Tag Archive | "Joe Flacco"

Join Us Wednesday Night with #89 Steve Smith!

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Join Us Wednesday Night with #89 Steve Smith!

Posted on 01 September 2014 by WNST Staff

It’s that time of the year again!! Join WNST.net at Greenmount Station in Hampstead on Wednesday night as we prepare to give Steve Smith a rousing Baltimore welcome! Steve will be hosting several shows with us this fall and we couldn’t be happier to partner with such a respected and charismatic dude. Kickoff is at 7:30pm.

We’ll chat with Steve about his first several months in Baltimore and impressions of his new teammates. What’s the vibe heading into Opening Day vs. Cincinnati? How has his relationship developed with QB Joe Flacco? Steve is an open book and we know you’ll enjoy getting to know him. Plus, as always, you can expect delicious food and awesome service at our long-time partner Greenmount Station. Autographs and pictures are free, but due to demand, there will be a limit of one per person.

Also, There Goes My Hero will be in the house as we continue our mission of swabbing as many people as possible and adding them to the bone marrow donor database. Thus far, we’ve raised nearly $20,000 and have swabbed over 1,000 people since April. We hope to crush those numbers this fall and beyond. If you haven’t been swabbed, it’s easy and painless. Click here for more info on the swabbing process and any restrictions. THANK YOU to everyone who has donated and/or swabbed for us and #JennStrong. We can’t thank you enough and we hope you’ll continue to spread the word.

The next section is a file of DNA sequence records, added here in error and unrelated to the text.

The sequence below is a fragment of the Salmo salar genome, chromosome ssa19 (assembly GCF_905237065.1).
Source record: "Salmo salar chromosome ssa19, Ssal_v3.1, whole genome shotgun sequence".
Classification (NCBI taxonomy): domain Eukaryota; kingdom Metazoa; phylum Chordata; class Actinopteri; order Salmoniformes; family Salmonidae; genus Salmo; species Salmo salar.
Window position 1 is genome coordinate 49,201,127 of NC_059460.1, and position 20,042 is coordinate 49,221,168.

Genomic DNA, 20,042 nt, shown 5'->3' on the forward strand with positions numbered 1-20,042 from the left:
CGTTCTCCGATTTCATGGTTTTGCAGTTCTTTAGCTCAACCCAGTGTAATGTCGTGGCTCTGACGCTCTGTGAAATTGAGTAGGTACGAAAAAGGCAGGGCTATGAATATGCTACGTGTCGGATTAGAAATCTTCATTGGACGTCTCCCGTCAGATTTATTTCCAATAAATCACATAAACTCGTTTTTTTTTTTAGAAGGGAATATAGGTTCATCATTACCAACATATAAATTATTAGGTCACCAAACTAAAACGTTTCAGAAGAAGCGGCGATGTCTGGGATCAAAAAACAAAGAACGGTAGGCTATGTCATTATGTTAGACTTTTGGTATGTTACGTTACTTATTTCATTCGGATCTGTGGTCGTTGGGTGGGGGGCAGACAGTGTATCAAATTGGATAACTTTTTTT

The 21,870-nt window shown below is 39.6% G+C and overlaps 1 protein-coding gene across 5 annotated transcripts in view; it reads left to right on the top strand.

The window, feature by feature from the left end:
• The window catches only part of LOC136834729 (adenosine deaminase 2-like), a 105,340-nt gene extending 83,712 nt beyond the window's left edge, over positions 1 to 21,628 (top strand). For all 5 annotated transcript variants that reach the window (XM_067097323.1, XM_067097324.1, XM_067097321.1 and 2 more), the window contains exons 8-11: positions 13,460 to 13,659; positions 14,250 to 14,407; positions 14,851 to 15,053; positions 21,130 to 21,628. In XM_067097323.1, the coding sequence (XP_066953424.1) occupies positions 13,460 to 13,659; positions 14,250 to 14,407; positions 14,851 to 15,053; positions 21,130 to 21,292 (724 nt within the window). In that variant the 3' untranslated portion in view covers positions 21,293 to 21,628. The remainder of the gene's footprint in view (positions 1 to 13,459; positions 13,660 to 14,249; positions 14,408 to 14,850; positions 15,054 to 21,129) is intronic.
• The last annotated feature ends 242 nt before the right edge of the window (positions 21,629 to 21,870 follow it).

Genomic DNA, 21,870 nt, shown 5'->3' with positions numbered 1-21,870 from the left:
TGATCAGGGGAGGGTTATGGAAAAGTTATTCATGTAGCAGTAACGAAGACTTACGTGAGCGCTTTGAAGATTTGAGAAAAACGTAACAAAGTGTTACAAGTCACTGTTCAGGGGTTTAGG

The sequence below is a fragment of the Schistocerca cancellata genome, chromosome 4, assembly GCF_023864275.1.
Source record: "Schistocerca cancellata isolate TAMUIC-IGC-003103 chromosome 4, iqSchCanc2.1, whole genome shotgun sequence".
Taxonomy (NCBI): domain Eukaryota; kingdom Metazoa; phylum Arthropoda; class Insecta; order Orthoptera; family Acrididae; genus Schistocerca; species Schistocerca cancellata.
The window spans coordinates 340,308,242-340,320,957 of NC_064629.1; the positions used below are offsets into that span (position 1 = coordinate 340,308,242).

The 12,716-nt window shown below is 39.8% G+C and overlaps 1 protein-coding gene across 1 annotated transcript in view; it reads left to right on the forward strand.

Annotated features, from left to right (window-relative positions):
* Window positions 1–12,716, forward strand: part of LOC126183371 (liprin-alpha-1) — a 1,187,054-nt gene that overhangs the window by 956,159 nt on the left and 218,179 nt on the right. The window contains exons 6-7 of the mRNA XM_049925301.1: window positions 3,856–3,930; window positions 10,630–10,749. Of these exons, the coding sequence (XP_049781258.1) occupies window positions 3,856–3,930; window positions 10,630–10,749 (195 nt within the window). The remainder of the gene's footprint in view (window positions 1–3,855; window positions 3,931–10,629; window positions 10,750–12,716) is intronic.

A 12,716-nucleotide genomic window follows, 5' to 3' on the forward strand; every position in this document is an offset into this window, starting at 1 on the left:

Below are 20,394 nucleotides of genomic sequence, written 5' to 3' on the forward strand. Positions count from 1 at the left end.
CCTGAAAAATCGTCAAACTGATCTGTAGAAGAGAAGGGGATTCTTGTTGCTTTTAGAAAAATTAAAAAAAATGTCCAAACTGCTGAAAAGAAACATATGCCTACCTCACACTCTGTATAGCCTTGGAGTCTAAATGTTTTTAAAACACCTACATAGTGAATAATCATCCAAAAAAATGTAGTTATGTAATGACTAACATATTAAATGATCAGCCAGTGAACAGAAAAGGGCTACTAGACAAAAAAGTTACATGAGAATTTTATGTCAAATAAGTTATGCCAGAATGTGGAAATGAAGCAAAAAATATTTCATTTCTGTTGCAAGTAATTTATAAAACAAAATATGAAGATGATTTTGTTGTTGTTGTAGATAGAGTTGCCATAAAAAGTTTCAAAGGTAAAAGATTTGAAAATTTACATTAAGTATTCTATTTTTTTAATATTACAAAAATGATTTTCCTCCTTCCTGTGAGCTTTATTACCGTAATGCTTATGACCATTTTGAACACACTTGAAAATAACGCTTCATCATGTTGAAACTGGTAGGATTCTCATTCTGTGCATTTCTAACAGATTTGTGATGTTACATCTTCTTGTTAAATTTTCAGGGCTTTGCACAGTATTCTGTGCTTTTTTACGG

As always, each and every one of our live shows are presented by Freedmont Mortgage. If you’re looking to buy or refinance a home, don’t make a 30 year mistake by choosing the wrong lender. Visit freedmont.com to learn more. Also big thanks to Enoch Office and Ron’s Automotive in Manchester for their awesome sponsorship of these purple events!

 

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Bovada gives Flacco, Rice long odds to lead league in yards

Posted on 12 August 2014 by WNST Staff

Courtesy of Bovada, (www.Bovada.lv, Twitter: @BovadaLV).

 

Stats Leaders

Who will lead the League in Passing Yards in the 2014 Regular Season?  

Drew Brees                               11/4

Peyton Manning                        11/4

Aaron Rodgers                          7/1

Matthew Stafford                      15/2

Tom Brady                                12/1

Matt Ryan                                 16/1

Andrew Luck                             18/1